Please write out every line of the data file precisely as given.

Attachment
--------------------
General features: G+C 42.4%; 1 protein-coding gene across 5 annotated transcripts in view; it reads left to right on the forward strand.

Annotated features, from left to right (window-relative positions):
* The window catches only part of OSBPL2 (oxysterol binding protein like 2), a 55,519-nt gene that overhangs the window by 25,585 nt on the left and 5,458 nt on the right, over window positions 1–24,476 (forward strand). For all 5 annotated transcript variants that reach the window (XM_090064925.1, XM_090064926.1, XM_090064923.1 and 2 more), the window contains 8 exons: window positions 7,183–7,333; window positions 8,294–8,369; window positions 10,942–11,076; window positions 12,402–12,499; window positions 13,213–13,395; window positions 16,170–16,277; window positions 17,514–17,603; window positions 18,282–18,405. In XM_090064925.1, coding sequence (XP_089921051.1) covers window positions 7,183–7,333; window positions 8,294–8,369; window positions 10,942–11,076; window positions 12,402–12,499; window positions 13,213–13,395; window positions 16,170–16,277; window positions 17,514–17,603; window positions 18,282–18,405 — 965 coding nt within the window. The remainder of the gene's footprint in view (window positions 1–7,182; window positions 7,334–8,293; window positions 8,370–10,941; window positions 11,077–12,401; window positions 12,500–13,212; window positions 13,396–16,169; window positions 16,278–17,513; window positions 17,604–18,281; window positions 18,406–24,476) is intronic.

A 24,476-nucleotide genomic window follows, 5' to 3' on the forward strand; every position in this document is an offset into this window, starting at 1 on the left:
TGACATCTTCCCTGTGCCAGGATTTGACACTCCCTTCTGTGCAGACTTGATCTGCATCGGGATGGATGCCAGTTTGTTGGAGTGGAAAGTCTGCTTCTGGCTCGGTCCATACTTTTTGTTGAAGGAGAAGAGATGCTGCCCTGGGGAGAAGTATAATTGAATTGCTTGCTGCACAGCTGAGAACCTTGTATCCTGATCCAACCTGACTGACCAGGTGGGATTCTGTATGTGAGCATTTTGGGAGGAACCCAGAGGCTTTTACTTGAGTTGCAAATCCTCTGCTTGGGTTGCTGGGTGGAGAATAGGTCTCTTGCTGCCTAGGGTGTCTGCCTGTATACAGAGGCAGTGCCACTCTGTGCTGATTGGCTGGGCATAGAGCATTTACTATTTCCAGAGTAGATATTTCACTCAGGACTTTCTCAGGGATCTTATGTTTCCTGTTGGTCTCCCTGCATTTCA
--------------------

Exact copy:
General features: G+C 42.4%; 1 protein-coding gene across 5 annotated transcripts in view; it reads left to right on the forward strand.

Annotated features, from left to right (window-relative positions):
* The window catches only part of OSBPL2 (oxysterol binding protein like 2), a 55,519-nt gene that overhangs the window by 25,585 nt on the left and 5,458 nt on the right, over window positions 1–24,476 (forward strand). For all 5 annotated transcript variants that reach the window (XM_090064925.1, XM_090064926.1, XM_090064923.1 and 2 more), the window contains 8 exons: window positions 7,183–7,333; window positions 8,294–8,369; window positions 10,942–11,076; window positions 12,402–12,499; window positions 13,213–13,395; window positions 16,170–16,277; window positions 17,514–17,603; window positions 18,282–18,405. In XM_090064925.1, coding sequence (XP_089921051.1) covers window positions 7,183–7,333; window positions 8,294–8,369; window positions 10,942–11,076; window positions 12,402–12,499; window positions 13,213–13,395; window positions 16,170–16,277; window positions 17,514–17,603; window positions 18,282–18,405 — 965 coding nt within the window. The remainder of the gene's footprint in view (window positions 1–7,182; window positions 7,334–8,293; window positions 8,370–10,941; window positions 11,077–12,401; window positions 12,500–13,212; window positions 13,396–16,169; window positions 16,278–17,513; window positions 17,604–18,281; window positions 18,406–24,476) is intronic.

A 24,476-nucleotide genomic window follows, 5' to 3' on the forward strand; every position in this document is an offset into this window, starting at 1 on the left:
TGACATCTTCCCTGTGCCAGGATTTGACACTCCCTTCTGTGCAGACTTGATCTGCATCGGGATGGATGCCAGTTTGTTGGAGTGGAAAGTCTGCTTCTGGCTCGGTCCATACTTTTTGTTGAAGGAGAAGAGATGCTGCCCTGGGGAGAAGTATAATTGAATTGCTTGCTGCACAGCTGAGAACCTTGTATCCTGATCCAACCTGACTGACCAGGTGGGATTCTGTATGTGAGCATTTTGGGAGGAACCCAGAGGCTTTTACTTGAGTTGCAAATCCTCTGCTTGGGTTGCTGGGTGGAGAATAGGTCTCTTGCTGCCTAGGGTGTCTGCCTGTATACAGAGGCAGTGCCACTCTGTGCTGATTGGCTGGGCATAGAGCATTTACTATTTCCAGAGTAGATATTTCACTCAGGACTTTCTCAGGGATCTTATGTTTCCTGTTGGTCTCCCTGCATTTCA